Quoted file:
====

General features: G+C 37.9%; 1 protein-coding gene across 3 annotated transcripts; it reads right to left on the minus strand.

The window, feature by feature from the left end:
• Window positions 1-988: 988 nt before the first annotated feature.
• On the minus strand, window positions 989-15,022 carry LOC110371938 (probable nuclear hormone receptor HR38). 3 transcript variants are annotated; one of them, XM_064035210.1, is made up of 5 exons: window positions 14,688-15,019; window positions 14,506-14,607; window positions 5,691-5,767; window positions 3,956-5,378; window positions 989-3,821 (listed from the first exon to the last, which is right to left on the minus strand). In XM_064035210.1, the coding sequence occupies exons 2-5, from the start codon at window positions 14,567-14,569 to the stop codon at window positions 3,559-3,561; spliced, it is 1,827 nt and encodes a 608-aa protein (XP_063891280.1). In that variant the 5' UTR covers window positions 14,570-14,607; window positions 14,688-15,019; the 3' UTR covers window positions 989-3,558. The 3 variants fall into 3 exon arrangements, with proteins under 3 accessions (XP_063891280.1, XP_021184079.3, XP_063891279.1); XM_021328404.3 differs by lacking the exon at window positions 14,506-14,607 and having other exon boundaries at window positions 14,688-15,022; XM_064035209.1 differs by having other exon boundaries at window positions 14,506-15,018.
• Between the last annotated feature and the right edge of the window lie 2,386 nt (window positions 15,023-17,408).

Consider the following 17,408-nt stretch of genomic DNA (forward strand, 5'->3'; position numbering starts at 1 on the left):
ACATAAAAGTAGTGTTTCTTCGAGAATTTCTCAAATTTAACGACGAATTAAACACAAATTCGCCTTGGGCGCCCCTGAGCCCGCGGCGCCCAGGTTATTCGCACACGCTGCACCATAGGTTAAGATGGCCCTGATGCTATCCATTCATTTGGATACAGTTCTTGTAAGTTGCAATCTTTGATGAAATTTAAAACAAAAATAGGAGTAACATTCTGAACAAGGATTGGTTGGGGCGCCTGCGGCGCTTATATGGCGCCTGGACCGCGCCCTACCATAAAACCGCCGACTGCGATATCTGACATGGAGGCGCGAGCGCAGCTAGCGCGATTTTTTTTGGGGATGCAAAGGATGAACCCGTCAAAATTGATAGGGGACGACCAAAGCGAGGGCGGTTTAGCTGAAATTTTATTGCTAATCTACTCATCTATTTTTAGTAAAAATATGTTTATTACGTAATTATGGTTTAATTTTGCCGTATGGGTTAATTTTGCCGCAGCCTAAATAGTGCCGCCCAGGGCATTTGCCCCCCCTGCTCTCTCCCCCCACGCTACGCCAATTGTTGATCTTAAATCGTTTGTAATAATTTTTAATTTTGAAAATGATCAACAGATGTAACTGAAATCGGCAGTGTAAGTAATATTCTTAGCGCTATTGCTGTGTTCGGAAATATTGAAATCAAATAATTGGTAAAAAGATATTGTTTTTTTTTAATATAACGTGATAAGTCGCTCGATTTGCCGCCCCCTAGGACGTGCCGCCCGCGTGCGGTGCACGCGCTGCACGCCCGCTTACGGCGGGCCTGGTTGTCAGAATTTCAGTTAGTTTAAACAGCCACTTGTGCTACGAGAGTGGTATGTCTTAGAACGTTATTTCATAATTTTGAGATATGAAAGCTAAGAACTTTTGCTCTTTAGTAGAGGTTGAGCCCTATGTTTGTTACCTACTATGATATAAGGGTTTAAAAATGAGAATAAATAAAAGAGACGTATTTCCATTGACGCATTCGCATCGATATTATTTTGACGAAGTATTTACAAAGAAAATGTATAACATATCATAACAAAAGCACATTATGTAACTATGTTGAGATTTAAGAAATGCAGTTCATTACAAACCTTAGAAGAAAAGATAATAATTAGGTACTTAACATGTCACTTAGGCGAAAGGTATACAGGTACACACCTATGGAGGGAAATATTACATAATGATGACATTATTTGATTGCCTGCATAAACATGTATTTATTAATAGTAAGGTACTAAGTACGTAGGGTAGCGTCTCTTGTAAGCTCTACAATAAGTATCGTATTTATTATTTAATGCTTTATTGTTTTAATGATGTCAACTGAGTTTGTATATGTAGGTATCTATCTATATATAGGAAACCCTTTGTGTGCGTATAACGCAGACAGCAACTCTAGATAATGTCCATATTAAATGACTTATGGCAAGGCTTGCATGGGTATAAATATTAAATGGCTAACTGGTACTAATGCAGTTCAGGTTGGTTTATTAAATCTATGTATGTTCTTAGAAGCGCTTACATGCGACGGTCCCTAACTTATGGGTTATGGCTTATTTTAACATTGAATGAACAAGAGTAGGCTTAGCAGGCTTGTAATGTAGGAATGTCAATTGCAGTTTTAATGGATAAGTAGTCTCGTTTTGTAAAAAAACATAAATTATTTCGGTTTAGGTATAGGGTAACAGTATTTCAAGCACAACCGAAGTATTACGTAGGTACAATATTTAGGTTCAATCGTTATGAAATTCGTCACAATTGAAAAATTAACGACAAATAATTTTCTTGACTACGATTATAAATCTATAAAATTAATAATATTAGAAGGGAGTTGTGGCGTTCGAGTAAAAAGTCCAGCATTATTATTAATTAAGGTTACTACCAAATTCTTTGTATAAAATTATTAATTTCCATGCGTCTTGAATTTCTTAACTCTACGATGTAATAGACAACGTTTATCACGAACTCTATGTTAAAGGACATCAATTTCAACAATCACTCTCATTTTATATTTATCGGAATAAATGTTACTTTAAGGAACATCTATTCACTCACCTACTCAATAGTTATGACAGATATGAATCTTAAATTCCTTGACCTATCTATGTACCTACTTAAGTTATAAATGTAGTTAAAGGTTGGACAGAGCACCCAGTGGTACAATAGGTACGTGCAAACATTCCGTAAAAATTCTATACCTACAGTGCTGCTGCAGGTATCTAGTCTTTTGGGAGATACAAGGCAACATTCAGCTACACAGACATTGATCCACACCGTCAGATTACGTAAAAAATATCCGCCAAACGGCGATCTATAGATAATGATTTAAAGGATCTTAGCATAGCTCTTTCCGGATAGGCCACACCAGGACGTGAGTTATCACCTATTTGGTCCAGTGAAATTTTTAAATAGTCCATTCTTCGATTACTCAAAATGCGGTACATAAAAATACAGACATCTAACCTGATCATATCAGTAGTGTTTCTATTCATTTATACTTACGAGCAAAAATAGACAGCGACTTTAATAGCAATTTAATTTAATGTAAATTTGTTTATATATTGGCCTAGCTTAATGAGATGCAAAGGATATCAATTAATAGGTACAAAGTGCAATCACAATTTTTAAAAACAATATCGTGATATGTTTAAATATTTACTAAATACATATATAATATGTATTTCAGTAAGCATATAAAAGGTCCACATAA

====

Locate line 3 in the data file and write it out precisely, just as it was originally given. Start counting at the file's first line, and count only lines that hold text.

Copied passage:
• Window positions 1-988: 988 nt before the first annotated feature.